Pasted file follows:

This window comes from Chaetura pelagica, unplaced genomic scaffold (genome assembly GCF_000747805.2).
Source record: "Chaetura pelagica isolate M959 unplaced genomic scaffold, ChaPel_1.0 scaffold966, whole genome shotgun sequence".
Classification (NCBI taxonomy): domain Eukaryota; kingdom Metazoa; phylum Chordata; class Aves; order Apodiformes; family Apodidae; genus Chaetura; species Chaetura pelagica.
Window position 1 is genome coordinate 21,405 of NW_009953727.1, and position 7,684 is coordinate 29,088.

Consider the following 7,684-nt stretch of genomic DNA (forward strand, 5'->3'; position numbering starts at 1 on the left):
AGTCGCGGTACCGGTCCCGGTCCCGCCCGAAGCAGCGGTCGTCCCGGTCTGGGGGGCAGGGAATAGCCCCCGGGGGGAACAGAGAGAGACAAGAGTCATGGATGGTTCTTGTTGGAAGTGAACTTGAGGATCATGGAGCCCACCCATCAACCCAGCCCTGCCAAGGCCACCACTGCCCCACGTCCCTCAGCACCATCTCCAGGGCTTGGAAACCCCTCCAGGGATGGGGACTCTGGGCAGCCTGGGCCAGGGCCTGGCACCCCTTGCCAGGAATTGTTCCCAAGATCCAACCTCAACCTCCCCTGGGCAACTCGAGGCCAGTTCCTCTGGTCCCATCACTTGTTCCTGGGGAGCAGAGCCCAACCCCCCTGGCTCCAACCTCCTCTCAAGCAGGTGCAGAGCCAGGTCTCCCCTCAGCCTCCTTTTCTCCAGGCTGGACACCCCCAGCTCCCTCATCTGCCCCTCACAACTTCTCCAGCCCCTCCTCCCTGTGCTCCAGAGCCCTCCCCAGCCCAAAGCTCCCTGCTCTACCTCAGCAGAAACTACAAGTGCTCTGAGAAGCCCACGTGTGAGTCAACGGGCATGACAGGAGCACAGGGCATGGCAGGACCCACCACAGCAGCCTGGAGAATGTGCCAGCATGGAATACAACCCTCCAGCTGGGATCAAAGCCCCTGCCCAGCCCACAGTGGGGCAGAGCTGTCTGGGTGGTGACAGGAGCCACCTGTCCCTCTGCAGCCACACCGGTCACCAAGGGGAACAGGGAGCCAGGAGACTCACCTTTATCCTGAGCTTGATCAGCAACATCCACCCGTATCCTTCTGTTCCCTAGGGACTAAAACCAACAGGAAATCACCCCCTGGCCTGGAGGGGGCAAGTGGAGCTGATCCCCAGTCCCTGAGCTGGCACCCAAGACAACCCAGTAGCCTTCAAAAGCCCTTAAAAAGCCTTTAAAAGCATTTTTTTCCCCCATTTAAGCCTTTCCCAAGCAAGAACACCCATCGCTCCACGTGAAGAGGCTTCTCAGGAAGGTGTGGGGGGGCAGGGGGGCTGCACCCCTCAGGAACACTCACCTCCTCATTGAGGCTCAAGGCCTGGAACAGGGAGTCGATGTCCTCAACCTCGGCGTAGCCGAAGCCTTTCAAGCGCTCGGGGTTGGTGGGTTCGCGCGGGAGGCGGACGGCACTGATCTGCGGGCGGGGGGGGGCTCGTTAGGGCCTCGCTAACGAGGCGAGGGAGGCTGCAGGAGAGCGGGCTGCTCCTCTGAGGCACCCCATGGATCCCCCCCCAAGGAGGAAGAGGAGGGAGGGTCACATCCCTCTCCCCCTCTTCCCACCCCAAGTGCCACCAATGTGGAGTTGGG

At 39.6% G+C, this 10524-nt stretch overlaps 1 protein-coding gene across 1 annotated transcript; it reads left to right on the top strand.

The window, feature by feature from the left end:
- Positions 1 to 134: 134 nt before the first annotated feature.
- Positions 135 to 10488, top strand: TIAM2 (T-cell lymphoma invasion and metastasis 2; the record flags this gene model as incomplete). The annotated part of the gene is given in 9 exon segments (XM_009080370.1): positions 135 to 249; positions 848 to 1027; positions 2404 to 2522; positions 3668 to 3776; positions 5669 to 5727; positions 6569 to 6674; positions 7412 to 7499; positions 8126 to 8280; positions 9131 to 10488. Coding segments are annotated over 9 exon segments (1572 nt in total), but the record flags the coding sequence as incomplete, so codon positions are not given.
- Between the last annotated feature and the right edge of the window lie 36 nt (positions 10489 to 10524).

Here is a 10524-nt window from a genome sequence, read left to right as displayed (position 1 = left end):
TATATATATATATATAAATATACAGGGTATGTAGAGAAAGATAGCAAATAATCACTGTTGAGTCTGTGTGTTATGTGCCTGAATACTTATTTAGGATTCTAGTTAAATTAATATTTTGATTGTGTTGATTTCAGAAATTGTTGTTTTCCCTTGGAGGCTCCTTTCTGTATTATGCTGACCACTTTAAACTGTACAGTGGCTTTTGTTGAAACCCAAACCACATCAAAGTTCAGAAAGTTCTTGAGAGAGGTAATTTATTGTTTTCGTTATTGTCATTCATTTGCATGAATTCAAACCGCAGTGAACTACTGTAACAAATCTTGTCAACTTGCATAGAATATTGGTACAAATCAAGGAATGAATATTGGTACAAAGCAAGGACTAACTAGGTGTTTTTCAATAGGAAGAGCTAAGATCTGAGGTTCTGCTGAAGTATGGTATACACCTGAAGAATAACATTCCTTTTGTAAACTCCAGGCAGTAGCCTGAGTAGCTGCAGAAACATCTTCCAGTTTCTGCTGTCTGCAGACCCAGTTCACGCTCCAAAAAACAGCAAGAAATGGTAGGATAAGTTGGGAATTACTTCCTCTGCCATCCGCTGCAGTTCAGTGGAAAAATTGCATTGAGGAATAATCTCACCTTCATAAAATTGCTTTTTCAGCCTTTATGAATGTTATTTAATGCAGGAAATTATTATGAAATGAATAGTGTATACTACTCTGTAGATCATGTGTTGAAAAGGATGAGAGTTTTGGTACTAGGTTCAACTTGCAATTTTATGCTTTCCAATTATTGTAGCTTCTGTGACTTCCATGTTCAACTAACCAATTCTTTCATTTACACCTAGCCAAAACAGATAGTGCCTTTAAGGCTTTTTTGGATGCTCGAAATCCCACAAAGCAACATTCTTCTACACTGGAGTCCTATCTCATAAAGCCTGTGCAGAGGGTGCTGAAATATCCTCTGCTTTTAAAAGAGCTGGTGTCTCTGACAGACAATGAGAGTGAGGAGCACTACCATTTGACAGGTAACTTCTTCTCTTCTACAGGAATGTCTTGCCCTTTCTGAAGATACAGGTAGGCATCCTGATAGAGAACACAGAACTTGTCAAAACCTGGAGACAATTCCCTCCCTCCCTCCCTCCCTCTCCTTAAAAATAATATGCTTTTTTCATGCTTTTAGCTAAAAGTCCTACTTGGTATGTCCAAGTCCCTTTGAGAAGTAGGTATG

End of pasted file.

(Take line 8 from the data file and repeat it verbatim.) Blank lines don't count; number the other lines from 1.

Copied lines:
The window, feature by feature from the left end: